Making a new fantasy TV show in the Game of Thrones era is a dragon-sized task. There’s no escaping comparison to the pop culture behemoth, no matter how different your show may be.
But legendary creator Matt Groening — who successfully parodied the family sitcom at its height with The Simpsons, only to later satirize the oversaturation of sci-fi in Futurama — is seemingly the perfect man for the job.
And it might explain why, in the very first episode of his new Netflix series Disenchantment, he literally impales a prince’s head on a throne of swords. For now, it’s the only direct reference he wants to make to the HBO phenomenon in a show that’s all about twisting fantasy tropes.
“We only have a reference to Game of Thrones in the beginning because I knew people would be wanting that, and I wanted to get it out of the way,” Groening told Mashable.
He means no disrespect to the HBO hit. Actually, he used to watch Game of Thrones just like everyone else — until he started working on Disenchantment three years ago.
“I didn’t want to be influenced by it. It’s such a huge part of our culture and what they do, they do so well,” he said.
But the reality was that Groening’s more lifelong fantasy inspirations for the DNA of Disenchantment were classics like Monty Python, Fractured Fairy Tales, The Wizard of Oz. So he tried his best to lean into those, rather than jump on a more recent pop culture fantasy bandwagon.
“I had to flatout say: ‘This has nothing to do with Game of Thrones.'”
He paid a price for not watching Game of Thrones, though. When references to the show would be pitched in their writers room, Groening wouldn’t initially pick up on them. So he made a rule.
“I had to flatout say: ‘This has nothing to do with Game of Thrones.'” Yet people still tried to sneak it in occasionally, leading Groening to put his foot down even more. “No — we are not doing it!”
So perhaps there’s a more meta meaning behind the only Game of Thrones reference Groening permitting in Disenchantment. Like watching the Starks be brutally assassinated at the Red Wedding, the gag tells audiences to kill all the expectations we had going into this fantasy adventure.
On the surface level, Groening also just thought it was funny because, in his mind, accidental impalements “is what should happen” if people fight over a throne made of swords.
Groening and co-creator Josh Weinstein still had plenty to work with outside of Game of Thrones, though.
“It’s just fun to take the rules of fantasy and turn them upside down. Specifically with fantasy worlds that take themselves very seriously, [Disenchantment] gives us permission to say, ‘No you can be silly about this.'”
Accidental impalements “is what should happen” if people fought over a throne made of swords.
This attitude is evident in another joke in the series. There’s a mixup when a character doesn’t know whether a reference to a talking animal is meant to be taken literally or figuratively. He begins to rant about why this is why strict rules are a necessity for fantasy world, otherwise it lead to confu— but nope. Before the critique can be finished, he’s murdered by a flaming arrow to the chest.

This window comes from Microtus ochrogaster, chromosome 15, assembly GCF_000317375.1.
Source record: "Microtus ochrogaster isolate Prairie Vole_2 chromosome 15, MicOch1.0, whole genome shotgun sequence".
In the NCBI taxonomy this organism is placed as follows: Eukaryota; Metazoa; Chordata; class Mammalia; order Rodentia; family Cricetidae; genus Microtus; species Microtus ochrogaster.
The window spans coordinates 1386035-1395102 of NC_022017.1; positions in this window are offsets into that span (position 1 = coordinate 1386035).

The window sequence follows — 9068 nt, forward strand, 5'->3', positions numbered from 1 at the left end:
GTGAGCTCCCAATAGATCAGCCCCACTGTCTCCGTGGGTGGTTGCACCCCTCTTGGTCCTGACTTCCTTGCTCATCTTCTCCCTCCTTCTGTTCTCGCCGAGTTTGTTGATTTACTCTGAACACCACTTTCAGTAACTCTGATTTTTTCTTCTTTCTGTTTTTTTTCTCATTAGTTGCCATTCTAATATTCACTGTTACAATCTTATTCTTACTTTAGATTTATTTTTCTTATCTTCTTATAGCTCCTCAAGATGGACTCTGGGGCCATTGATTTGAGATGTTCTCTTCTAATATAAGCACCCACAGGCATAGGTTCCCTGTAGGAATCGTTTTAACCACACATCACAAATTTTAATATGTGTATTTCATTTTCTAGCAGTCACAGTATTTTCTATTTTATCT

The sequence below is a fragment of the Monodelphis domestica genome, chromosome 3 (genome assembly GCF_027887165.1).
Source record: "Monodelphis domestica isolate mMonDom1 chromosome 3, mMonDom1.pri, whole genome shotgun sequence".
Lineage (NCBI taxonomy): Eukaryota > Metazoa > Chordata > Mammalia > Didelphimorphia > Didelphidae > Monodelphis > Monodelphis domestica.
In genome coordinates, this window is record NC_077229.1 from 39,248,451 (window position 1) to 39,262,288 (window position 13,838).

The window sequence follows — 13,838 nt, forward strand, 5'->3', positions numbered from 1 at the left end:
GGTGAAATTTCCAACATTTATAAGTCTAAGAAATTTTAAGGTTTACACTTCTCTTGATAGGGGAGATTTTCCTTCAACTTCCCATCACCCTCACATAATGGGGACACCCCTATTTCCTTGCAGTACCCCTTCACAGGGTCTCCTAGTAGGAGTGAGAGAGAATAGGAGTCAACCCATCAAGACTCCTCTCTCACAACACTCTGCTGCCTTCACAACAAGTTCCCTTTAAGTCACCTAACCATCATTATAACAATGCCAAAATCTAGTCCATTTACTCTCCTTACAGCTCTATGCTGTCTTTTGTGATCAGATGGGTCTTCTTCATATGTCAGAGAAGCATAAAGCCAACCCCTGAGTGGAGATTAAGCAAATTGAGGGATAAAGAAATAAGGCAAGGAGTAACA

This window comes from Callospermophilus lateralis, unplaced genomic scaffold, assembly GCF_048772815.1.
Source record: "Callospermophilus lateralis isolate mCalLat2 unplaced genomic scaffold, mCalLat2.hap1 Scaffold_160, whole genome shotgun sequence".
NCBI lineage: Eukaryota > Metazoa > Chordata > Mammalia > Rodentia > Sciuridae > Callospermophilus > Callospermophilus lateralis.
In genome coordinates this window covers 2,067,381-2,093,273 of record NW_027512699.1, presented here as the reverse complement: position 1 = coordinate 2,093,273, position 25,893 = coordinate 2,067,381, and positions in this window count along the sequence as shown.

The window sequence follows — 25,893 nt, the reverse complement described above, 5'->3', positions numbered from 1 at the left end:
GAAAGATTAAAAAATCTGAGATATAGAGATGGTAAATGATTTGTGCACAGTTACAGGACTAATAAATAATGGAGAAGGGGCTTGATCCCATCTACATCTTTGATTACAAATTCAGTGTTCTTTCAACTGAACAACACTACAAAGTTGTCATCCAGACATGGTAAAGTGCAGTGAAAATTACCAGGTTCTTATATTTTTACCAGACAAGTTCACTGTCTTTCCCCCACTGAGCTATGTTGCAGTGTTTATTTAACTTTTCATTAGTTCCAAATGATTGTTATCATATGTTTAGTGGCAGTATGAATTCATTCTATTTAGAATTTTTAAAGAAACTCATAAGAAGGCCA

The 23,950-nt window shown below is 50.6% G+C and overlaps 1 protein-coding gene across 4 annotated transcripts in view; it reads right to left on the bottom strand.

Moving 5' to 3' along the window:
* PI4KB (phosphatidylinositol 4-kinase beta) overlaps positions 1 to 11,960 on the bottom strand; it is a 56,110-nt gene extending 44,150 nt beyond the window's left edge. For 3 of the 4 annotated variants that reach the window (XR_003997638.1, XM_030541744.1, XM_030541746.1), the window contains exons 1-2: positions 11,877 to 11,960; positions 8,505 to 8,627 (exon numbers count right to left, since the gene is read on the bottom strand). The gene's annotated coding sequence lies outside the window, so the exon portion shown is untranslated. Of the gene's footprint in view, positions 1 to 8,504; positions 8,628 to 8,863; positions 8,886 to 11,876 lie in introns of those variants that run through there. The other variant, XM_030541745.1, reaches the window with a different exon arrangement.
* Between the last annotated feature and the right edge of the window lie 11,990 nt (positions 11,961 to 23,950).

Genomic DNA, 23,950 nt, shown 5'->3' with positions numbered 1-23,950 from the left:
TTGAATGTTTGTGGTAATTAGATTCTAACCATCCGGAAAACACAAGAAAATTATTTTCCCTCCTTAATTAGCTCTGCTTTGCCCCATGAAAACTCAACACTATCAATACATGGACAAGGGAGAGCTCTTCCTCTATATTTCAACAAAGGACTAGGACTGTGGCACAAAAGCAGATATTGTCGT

When it comes to worldbuilding rules, Groening said they’re using a tactic similar to futurama Futurama: There’s no limit to the bizarre, magical, rule-breaking situations they can put their characters in. It only matters that those characters react to those situations like real people would.
That’s what actors Abbi Jacobson (Broad City) and Eric Andre (The Eric Andre Show) bring to the table. She plays Bean, the uneducated, crude drunkard of a teen princess. He plays a literal demon who’s just a fun dude to hang out with rather than evil incarnate.
“That boundary of keeping our characters relatable narrows the wide range of jokes you can tell, but ultimately we’ve found it’s better to go real in fantasy,” he said.
Ironically, that’s almost the exact philosophy behind author George R. R. Martin’s approach to fantasy, and a big reason why Game of Thrones felt so accessible to mainstream audiences. It’s also not the only accidental similarity between the two creators’ perspectives on the genre, either.
Groening said that, more than any of his previous shows, Disenchantment puts plot and serialized story arcs before jokes. It was a possibility opened up by the shift from a cable network cartoon to a streamed one.
There’s a mystery that unfolds throughout the ten episode season. And there’s hidden clues snuck in, so attentive viewers can piece the puzzle for themselves if they’re watching closely enough.
“The nature of fantasy is that things are not what they seem,” said Groening. “We’ve done a pretty skillful job at hiding stuff, though I know it’s all going to get found out right away.”
The irony once again is that, unbeknownst to Groening, George R. R. Martin knows a thing or two about how obsessive fan theorizing can ruin the hard work of a creator leaving bread crumbs meant to only tease future plot twists.
Groening may have done his best to avoid Game of Thrones in Disenchantment. But like a White Walker army breaking through the Wall, winter came to him anyway.
Disenchantment premieres on Netflix Aug. 10.
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